11. Rage is a normal phase of grief, and there is no rage (and no grief) like that of a bereaved parent. It's not rational, it's purely emotional.
  12. It just occurred to me . . . in order for the child to have fallen to the dock below . . . wouldn't he have had to hold her BEYOND the upper edge of the lower pane of glass? Of course he would, so how could he have thought there was glass if he was holding her OUTBOARD of the upper edge of the lower pane? What was he thinking???? So I no longer think he could possibly have believed there was glass there. I sure hope the jury is smart. I wonder whether the jury will be all Puerto Rican, whether the trial will be conducted in two languages, etc.
  13. I haven't yet been on my first cruise (but am counting the days!!), so I have yet to see the windows . . . . so could someone tell me how much space there is between the rail and the glass? And couldn't the grandfather have been leaning over the rail but yet not out the window?
  14. This was apparently (from the Daily Mail, above) the statement made by RCCL in its motion to have the Weigand's lawsuit denied: 'This is not a case of an unknowing child approaching an open window and falling out because the window was defective or improperly positioned. 'Rather, this is a case about an adult man, Chloe's step grandfather who, as surveillance footage unquestionably confirms: (1) walked up to a window he was aware was open; (2) leaned his upper body out the window for several seconds; (3) reached down and picked up Chloe; and (4) then held her by and out of the open window for thirty four seconds before he lost his grip and dropped Chloe out of the window. 'His actions, which no reasonable person could have foreseen, were reckless and irresponsible and the sole reason why Chloe is no longer with her parents.' I think that the grandfather really thought there was glass there, but that it was still a stupid idea to pick her up and dangle her out there. Even if the window had been closed, she would have fallen and been injured. It was stupid to do even if there was glass, except that she would be alive. Still stupid. A three year sentence is light in exchange for a child's life.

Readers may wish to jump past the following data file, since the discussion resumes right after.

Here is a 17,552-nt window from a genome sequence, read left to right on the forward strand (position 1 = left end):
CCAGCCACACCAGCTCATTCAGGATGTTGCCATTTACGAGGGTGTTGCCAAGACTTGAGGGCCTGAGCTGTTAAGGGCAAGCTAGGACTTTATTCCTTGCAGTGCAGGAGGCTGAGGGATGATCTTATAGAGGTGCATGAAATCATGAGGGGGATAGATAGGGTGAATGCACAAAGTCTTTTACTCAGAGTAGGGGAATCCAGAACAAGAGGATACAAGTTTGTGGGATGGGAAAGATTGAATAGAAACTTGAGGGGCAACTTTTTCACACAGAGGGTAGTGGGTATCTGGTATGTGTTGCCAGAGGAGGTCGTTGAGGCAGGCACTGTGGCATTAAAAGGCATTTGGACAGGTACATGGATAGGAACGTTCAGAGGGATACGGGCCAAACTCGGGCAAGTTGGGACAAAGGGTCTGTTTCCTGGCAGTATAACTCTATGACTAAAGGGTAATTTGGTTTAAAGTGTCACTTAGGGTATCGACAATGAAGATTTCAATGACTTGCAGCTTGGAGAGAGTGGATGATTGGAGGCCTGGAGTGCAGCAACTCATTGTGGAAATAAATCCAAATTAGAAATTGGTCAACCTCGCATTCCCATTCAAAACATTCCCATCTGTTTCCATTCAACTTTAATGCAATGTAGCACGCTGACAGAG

15. Can we ask the cabin steward for a corkscrew, or should we bring one from home? P.S. I'd not only not leave a tip, I'd leave a note for the cabin steward about such poor service!
×
×
  • Create New...